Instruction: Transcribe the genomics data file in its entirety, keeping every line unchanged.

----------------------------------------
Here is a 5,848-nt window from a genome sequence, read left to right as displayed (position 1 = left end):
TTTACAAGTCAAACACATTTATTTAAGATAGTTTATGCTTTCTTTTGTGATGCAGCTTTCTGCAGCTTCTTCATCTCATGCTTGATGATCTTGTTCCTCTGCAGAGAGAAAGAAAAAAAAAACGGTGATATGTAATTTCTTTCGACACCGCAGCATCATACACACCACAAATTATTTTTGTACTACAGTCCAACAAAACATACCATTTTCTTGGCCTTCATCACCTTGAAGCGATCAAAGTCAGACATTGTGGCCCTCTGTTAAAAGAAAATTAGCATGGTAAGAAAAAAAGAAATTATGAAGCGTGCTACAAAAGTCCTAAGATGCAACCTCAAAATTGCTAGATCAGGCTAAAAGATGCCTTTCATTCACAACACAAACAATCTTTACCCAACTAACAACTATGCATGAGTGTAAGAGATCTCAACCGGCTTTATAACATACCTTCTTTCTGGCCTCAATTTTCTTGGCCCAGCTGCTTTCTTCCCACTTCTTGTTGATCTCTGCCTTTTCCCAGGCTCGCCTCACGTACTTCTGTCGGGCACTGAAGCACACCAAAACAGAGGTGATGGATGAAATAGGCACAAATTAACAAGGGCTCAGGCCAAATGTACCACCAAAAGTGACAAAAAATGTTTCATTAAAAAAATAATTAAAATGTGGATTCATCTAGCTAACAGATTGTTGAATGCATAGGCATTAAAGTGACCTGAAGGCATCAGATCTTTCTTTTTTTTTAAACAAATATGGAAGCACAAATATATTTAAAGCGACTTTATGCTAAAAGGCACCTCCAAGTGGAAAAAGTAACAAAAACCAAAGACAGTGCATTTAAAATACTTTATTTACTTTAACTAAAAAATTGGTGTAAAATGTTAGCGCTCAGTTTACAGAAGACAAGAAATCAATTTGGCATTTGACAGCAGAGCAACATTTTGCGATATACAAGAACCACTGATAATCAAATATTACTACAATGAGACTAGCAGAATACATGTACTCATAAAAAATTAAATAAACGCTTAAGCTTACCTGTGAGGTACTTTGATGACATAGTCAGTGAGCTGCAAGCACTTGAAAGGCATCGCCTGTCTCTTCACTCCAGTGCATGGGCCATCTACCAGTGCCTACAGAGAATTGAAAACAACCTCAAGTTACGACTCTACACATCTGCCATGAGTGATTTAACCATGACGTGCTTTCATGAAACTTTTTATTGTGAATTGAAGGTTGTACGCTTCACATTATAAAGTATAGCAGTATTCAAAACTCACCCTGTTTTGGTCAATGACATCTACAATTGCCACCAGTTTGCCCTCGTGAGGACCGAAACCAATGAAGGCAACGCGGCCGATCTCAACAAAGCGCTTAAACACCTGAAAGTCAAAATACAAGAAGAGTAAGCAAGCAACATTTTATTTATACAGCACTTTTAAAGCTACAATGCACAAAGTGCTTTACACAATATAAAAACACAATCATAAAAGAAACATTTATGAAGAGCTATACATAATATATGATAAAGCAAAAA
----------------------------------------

Here is a 5,848-nt window from a genome sequence, read left to right as displayed (position 1 = left end):
TTTACAAGTCAAACACATTTATTTAAGATAGTTTATGCTTTCTTTTGTGATGCAGCTTTCTGCAGCTTCTTCATCTCATGCTTGATGATCTTGTTCCTCTGCAGAGAGAAAGAAAAAAAAAACGGTGATATGTAATTTCTTTCGACACCGCAGCATCATACACACCACAAATTATTTTTGTACTACAGTCCAACAAAACATACCATTTTCTTGGCCTTCATCACCTTGAAGCGATCAAAGTCAGACATTGTGGCCCTCTGTTAAAAGAAAATTAGCATGGTAAGAAAAAAAGAAATTATGAAGCGTGCTACAAAAGTCCTAAGATGCAACCTCAAAATTGCTAGATCAGGCTAAAAGATGCCTTTCATTCACAACACAAACAATCTTTACCCAACTAACAACTATGCATGAGTGTAAGAGATCTCAACCGGCTTTATAACATACCTTCTTTCTGGCCTCAATTTTCTTGGCCCAGCTGCTTTCTTCCCACTTCTTGTTGATCTCTGCCTTTTCCCAGGCTCGCCTCACGTACTTCTGTCGGGCACTGAAGCACACCAAAACAGAGGTGATGGATGAAATAGGCACAAATTAACAAGGGCTCAGGCCAAATGTACCACCAAAAGTGACAAAAAATGTTTCATTAAAAAAATAATTAAAATGTGGATTCATCTAGCTAACAGATTGTTGAATGCATAGGCATTAAAGTGACCTGAAGGCATCAGATCTTTCTTTTTTTTTAAACAAATATGGAAGCACAAATATATTTAAAGCGACTTTATGCTAAAAGGCACCTCCAAGTGGAAAAAGTAACAAAAACCAAAGACAGTGCATTTAAAATACTTTATTTACTTTAACTAAAAAATTGGTGTAAAATGTTAGCGCTCAGTTTACAGAAGACAAGAAATCAATTTGGCATTTGACAGCAGAGCAACATTTTGCGATATACAAGAACCACTGATAATCAAATATTACTACAATGAGACTAGCAGAATACATGTACTCATAAAAAATTAAATAAACGCTTAAGCTTACCTGTGAGGTACTTTGATGACATAGTCAGTGAGCTGCAAGCACTTGAAAGGCATCGCCTGTCTCTTCACTCCAGTGCATGGGCCATCTACCAGTGCCTACAGAGAATTGAAAACAACCTCAAGTTACGACTCTACACATCTGCCATGAGTGATTTAACCATGACGTGCTTTCATGAAACTTTTTATTGTGAATTGAAGGTTGTACGCTTCACATTATAAAGTATAGCAGTATTCAAAACTCACCCTGTTTTGGTCAATGACATCTACAATTGCCACCAGTTTGCCCTCGTGAGGACCGAAACCAATGAAGGCAACGCGGCCGATCTCAACAAAGCGCTTAAACACCTGAAAGTCAAAATACAAGAAGAGTAAGCAAGCAACATTTTATTTATACAGCACTTTTAAAGCTACAATGCACAAAGTGCTTTACACAATATAAAAACACAATCATAAAAGAAACATTTATGAAGAGCTATACATAATATATGATAAAGCAAAAA